US investigates Glaxo’s Avandia diabetes pill

BRITISH drug maker GlaxoSmithKline reported today that its controversial diabetes drug Avandia is under investigation by federal and state law enforcement officials in the US.

The announcement came less than a month after the Food and Drug Administration issued severe restrictions on use of Avandia because of its links to heart attack.

Regulators in Europe pulled the drug off the market altogether.

Glaxo said it received a subpoena from Department of Justice, which is investigating the development of marketing of Avandia.

The company received similar requests for information from attorneys general in several states.

“These enquiries are at an early stage, and GSK is cooperating with these offices,” the company stated in its third-quarter earnings filing.

Avandia was once Glaxo’s third best-selling product, with over $3 billion in sales in 2006, but it has become a major liability since 2007, when its heart risks were first publicised.

More than two million patients in the US filled prescriptions for Avandia last year, though that number is expected to shrink under new FDA restrictions announced in September, that patients would have to sign a waiver saying they understand Avandia’s risks before receiving the drug.

The drug will be available only to patients who can’t control their blood sugar with alternate medications. Glaxo CEO Andrew Witty said on a call with analysts that the company also faced new lawsuits from patients who took Avandia, though he did not specify how many.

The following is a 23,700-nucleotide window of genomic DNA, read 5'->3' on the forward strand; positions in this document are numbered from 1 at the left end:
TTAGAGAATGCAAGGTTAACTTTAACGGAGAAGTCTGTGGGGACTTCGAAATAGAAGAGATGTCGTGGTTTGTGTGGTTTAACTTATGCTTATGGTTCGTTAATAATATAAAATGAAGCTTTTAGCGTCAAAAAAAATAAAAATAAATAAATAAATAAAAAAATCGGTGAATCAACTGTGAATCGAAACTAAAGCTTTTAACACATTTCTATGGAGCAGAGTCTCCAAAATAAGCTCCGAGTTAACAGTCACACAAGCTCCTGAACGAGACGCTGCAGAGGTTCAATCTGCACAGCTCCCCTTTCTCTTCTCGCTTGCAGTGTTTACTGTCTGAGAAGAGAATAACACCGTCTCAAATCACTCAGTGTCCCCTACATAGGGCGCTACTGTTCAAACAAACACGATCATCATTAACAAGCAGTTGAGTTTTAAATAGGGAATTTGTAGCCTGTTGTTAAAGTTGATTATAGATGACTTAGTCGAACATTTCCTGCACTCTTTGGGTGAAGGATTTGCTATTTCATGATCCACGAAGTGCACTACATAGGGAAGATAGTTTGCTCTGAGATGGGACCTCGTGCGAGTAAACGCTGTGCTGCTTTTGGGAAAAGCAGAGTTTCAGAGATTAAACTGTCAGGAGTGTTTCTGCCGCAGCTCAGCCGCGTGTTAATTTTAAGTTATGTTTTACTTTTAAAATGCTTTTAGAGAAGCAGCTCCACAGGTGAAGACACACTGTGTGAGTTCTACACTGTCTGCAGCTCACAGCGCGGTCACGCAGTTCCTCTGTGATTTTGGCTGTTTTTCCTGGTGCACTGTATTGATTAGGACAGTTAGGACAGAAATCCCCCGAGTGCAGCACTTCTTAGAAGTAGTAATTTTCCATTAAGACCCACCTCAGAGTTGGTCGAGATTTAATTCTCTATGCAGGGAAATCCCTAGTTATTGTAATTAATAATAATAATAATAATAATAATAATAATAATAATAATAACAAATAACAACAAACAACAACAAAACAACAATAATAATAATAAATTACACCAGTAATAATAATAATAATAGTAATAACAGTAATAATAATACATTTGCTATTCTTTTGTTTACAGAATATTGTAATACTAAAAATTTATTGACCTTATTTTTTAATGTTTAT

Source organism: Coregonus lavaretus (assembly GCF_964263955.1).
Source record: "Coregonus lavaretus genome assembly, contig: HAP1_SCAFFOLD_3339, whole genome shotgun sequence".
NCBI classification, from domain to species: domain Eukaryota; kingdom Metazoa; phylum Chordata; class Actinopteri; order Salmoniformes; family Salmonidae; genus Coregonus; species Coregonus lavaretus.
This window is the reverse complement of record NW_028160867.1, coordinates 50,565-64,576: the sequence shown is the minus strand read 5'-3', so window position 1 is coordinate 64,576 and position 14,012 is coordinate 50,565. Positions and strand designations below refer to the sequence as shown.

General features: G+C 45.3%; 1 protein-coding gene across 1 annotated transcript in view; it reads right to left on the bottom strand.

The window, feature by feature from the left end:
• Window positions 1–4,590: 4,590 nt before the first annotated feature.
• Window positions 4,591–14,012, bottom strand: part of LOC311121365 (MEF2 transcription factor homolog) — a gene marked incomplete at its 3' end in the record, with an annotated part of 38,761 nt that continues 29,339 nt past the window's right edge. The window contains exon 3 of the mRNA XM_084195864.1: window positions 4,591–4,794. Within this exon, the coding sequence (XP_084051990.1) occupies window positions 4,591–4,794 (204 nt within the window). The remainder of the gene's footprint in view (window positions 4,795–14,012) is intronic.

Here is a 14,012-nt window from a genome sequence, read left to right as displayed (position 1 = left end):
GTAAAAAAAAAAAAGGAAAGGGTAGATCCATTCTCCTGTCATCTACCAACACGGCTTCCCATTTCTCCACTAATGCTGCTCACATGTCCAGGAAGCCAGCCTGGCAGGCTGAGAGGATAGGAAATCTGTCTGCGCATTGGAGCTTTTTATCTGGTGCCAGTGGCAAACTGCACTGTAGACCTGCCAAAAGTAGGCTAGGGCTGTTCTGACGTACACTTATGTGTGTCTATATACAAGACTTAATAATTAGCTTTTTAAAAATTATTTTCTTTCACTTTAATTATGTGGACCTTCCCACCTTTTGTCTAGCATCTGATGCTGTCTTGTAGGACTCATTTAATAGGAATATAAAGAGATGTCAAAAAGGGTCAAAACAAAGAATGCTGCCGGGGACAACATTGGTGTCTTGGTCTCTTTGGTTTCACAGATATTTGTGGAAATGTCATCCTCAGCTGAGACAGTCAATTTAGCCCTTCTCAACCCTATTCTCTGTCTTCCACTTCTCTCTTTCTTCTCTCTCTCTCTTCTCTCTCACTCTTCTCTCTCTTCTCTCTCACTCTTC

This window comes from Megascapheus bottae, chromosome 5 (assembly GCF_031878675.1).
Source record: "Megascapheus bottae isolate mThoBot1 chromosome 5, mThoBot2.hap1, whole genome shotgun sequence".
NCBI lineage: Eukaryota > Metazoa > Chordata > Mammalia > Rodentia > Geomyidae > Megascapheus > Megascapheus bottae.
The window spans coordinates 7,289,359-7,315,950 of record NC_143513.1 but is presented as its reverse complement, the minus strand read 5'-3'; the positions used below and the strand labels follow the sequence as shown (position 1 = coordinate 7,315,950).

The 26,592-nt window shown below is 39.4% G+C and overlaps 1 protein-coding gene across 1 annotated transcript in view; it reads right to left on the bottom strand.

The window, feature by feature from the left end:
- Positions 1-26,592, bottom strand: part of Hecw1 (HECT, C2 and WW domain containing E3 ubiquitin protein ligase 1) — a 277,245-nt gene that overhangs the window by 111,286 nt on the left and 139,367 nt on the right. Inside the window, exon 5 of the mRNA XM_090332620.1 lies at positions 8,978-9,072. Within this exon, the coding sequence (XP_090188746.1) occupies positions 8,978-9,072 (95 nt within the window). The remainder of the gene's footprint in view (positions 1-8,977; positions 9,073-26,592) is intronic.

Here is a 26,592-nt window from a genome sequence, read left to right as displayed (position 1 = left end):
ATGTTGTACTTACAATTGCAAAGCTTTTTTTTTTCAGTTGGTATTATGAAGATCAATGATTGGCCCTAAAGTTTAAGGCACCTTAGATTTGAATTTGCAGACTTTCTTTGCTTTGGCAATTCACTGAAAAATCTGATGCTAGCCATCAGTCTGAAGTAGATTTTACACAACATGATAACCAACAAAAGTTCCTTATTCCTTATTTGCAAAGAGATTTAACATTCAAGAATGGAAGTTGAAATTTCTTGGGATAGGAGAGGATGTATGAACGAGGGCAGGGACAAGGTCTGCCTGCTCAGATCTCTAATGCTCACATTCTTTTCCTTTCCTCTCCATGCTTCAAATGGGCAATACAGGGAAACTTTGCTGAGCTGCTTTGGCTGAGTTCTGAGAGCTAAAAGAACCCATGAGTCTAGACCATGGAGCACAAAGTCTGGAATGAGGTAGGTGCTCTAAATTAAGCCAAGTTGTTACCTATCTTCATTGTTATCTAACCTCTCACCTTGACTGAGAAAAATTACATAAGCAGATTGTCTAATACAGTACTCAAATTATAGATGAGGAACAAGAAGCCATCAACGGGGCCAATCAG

Analysts reported earlier this year that the company had settled the bulk of an estimated 13,000 personal injury lawsuits filed by Avandia patients.  The probe by federal and state prosecutors follows years of investigation by congressional staffers into the company’s handling of the drug.

Earlier this year, the Senate Finance Committee issued a report concluding that Glaxo knew about the heart risks of its drug years before they were made public, and withheld important data from the FDA.

London-based Glaxo has said that the Senate report “mischaracterises and distorts” the company’s record.

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